Saturday, September 17, 2011

Avoiding the cult of personality pitfall

difference of opinion

Sometimes it's hard to accept that a person could have an opinion about a situation that might seem contrary to what you believe is true. Even more difficult to accept is when a person has an opinion that appears to be critical of someone who is wildly popular. And sometimes, we don't want to scrutinize a situation, even though it warrants scrutiny, because we have developed a sense of trust in the person in question (although we only know him based on his exterior works) and want to protect what we believe is a reputation that does not deserve to be impugned. And often, the person who dares to suggest there may be a reason to be wary ends up being -- scrutinized.  Ironic! Nonetheless, there is more to be said, that must be said...


As is the case with many celebrities, we are often disappointed by who they turn out to be in "real life". Their celebrity status blinds us, and even convinces us, that they are better than we are. But, in the case of celebrity, we must take a step back and realize that people who are in the public spotlight are the same as we are. They just seem to garner more attention -- have a charisma that surpasses that of the average man. Yet, they still make mistakes, commit sins and have their own personal idiosyncrasies.

Why do we place human beings on a pedestal? What is it that makes us fall in with the "cult of personality"?

When a charismatic personality rises above the average personality, it draws people to itself. And when that personality speaks with conviction about a topic that is worth believing in, it creates a ripple of excitement among those who believe. And if that personality continues to amass support, intensify its message and increase the numbers of those who follow, you have a movement.

Movements can be wonderful things -- those that followed Jesus became known as Christians -- and that movement, which at Pentecost became known as the Church, has been around for over 2000 years. But, Jesus was like us in all things, but for sin. That is what separates God, who creates and inspires movements, from men who do the work to lead those movements inspired by God .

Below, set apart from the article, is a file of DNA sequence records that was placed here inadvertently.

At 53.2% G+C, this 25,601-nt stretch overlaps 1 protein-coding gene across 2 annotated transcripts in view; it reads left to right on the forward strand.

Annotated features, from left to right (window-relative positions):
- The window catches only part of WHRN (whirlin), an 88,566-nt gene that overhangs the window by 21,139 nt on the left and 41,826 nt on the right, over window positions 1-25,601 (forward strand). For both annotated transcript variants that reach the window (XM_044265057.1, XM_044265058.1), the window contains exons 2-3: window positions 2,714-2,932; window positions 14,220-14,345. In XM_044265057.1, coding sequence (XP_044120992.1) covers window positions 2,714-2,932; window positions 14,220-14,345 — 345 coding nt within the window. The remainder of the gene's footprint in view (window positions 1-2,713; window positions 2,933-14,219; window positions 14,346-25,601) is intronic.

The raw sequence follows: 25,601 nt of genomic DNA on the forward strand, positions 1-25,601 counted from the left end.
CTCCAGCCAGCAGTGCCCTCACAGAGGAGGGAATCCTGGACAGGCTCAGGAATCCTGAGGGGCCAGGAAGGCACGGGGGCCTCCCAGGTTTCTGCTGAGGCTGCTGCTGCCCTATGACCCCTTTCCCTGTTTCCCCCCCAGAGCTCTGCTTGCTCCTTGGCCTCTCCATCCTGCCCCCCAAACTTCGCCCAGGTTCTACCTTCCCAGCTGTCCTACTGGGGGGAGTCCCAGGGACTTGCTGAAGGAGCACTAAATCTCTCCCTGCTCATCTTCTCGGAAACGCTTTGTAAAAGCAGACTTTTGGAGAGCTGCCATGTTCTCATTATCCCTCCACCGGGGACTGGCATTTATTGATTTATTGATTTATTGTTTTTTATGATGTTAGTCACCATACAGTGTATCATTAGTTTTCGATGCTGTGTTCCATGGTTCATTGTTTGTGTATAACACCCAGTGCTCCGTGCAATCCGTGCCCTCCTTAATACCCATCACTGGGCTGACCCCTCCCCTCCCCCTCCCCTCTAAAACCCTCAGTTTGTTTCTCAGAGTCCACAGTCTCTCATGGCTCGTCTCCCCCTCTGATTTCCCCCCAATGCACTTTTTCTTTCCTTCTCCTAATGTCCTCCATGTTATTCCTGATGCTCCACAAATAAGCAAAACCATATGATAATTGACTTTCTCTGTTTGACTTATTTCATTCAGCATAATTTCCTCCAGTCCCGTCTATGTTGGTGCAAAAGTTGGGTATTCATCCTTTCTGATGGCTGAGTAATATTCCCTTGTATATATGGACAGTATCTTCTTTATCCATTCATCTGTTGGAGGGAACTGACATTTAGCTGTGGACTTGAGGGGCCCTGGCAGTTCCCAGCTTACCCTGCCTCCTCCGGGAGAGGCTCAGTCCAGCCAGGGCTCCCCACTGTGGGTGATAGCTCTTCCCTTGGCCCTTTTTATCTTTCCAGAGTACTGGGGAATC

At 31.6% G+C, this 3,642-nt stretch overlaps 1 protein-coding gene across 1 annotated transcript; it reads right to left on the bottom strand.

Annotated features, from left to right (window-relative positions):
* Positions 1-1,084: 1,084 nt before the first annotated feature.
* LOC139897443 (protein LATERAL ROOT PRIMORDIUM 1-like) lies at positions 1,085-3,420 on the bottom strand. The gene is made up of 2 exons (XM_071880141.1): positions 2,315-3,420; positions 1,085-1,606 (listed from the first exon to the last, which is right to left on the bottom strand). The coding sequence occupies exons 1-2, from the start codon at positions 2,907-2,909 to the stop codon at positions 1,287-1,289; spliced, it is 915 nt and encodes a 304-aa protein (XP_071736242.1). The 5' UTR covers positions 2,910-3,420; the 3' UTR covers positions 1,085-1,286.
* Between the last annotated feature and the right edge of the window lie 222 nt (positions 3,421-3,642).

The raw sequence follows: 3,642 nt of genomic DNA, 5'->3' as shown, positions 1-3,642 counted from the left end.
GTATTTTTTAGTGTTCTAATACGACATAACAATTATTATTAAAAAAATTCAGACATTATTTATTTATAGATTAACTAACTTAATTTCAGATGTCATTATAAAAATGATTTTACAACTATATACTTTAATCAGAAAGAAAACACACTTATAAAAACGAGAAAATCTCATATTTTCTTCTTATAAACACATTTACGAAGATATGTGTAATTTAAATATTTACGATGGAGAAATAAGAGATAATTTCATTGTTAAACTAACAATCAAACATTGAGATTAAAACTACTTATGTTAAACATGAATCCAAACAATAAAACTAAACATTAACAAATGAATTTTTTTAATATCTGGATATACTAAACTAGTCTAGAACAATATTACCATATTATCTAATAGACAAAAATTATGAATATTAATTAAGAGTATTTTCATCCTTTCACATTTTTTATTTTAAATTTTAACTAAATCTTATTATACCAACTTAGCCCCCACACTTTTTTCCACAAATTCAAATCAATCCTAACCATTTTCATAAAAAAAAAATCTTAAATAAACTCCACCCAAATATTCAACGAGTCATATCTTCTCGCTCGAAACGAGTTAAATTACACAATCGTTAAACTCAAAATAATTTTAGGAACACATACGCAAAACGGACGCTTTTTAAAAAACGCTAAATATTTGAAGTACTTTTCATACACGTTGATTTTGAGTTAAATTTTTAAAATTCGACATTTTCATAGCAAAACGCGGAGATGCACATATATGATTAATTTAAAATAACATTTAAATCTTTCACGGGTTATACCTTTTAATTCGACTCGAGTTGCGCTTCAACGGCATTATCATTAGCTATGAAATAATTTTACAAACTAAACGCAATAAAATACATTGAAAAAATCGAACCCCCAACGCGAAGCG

Those who trust in anything or anyone but God, who think they know better than legitimate authority, who reduce solemn institutions to pigeon holed bureaucracies to be worked around instead of obedient to, cause sadness, discouragement and dissent from those institutions. They shake the foundation upon which they have built up their noble goals.

There have been any number of charismatic figures who have taken good people down the paths of disillusionment, or worse, much to their ultimate surprise: Hitler; Jim Jones; Jimmy Swaggart; Rev. Marcial Maciel; Congressman Weiner, Charlie Sheen, etc. Regardless of the message, or the temporal good of the work performed, something more must be observed and assessed -- yes, even judged (that word has become taboo, but it is necessary to judge human actions).

Is the person, in public as well as in private, living a life of virtue. That is the difference between someone who does God's will (or the secular "good"), and someone who wears the facade of holy intention (or the secular, good intention).

When a charismatic person has won over the masses, they can easily fall into pride as a result in their rise in status. Sometimes they may even decide that they are no longer subject to the rules -- that the work they do somehow elevates them above the fray -- that they are the only one who can do said work.

Shouldn't there be controls in place to protect both the reputation and work of the leader, and the hearts of those who follow? Shouldn't there be a standard of behavior that is routinely tested to ensure that no one person, especially a person in authority, can become overly inflated by his position? And, those who engage in the work under such a leader, shouldn't they have the security of oversight and legitimate scrutiny to prevent unwanted upset and scandal?

We are all human; we will all make mistakes, even our heroes. The one and only Person Whom we can trust and follow into any endeavor, be it spiritual or temporal, is Christ Jesus -- because He is trustworthy. If our gaze falls from His Face to the face of a human person, if we try to trust a human person with the same trust we afford Christ, he becomes an idol. At which point, the danger to both leader and follower is inestimable.

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